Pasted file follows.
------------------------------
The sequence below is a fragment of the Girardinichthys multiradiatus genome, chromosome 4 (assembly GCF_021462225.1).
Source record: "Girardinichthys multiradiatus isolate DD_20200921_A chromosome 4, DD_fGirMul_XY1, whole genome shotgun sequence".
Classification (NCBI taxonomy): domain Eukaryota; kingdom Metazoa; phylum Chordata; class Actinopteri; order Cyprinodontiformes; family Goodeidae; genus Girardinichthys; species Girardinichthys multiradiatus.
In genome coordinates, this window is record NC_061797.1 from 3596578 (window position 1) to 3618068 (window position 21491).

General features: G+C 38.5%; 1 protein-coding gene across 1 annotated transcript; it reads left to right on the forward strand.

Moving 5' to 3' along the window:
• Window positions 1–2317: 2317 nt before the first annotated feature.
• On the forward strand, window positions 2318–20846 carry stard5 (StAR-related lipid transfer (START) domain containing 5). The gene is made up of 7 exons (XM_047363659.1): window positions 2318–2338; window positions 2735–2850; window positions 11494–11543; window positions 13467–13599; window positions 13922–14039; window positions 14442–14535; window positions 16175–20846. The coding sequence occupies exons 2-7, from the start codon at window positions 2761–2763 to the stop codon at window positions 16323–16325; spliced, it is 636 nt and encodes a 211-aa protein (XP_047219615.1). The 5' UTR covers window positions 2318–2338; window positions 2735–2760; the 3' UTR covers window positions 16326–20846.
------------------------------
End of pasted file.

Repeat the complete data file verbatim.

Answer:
The sequence below is a fragment of the Girardinichthys multiradiatus genome, chromosome 4 (assembly GCF_021462225.1).
Source record: "Girardinichthys multiradiatus isolate DD_20200921_A chromosome 4, DD_fGirMul_XY1, whole genome shotgun sequence".
Classification (NCBI taxonomy): domain Eukaryota; kingdom Metazoa; phylum Chordata; class Actinopteri; order Cyprinodontiformes; family Goodeidae; genus Girardinichthys; species Girardinichthys multiradiatus.
In genome coordinates, this window is record NC_061797.1 from 3596578 (window position 1) to 3618068 (window position 21491).

General features: G+C 38.5%; 1 protein-coding gene across 1 annotated transcript; it reads left to right on the forward strand.

Moving 5' to 3' along the window:
• Window positions 1–2317: 2317 nt before the first annotated feature.
• On the forward strand, window positions 2318–20846 carry stard5 (StAR-related lipid transfer (START) domain containing 5). The gene is made up of 7 exons (XM_047363659.1): window positions 2318–2338; window positions 2735–2850; window positions 11494–11543; window positions 13467–13599; window positions 13922–14039; window positions 14442–14535; window positions 16175–20846. The coding sequence occupies exons 2-7, from the start codon at window positions 2761–2763 to the stop codon at window positions 16323–16325; spliced, it is 636 nt and encodes a 211-aa protein (XP_047219615.1). The 5' UTR covers window positions 2318–2338; window positions 2735–2760; the 3' UTR covers window positions 16326–20846.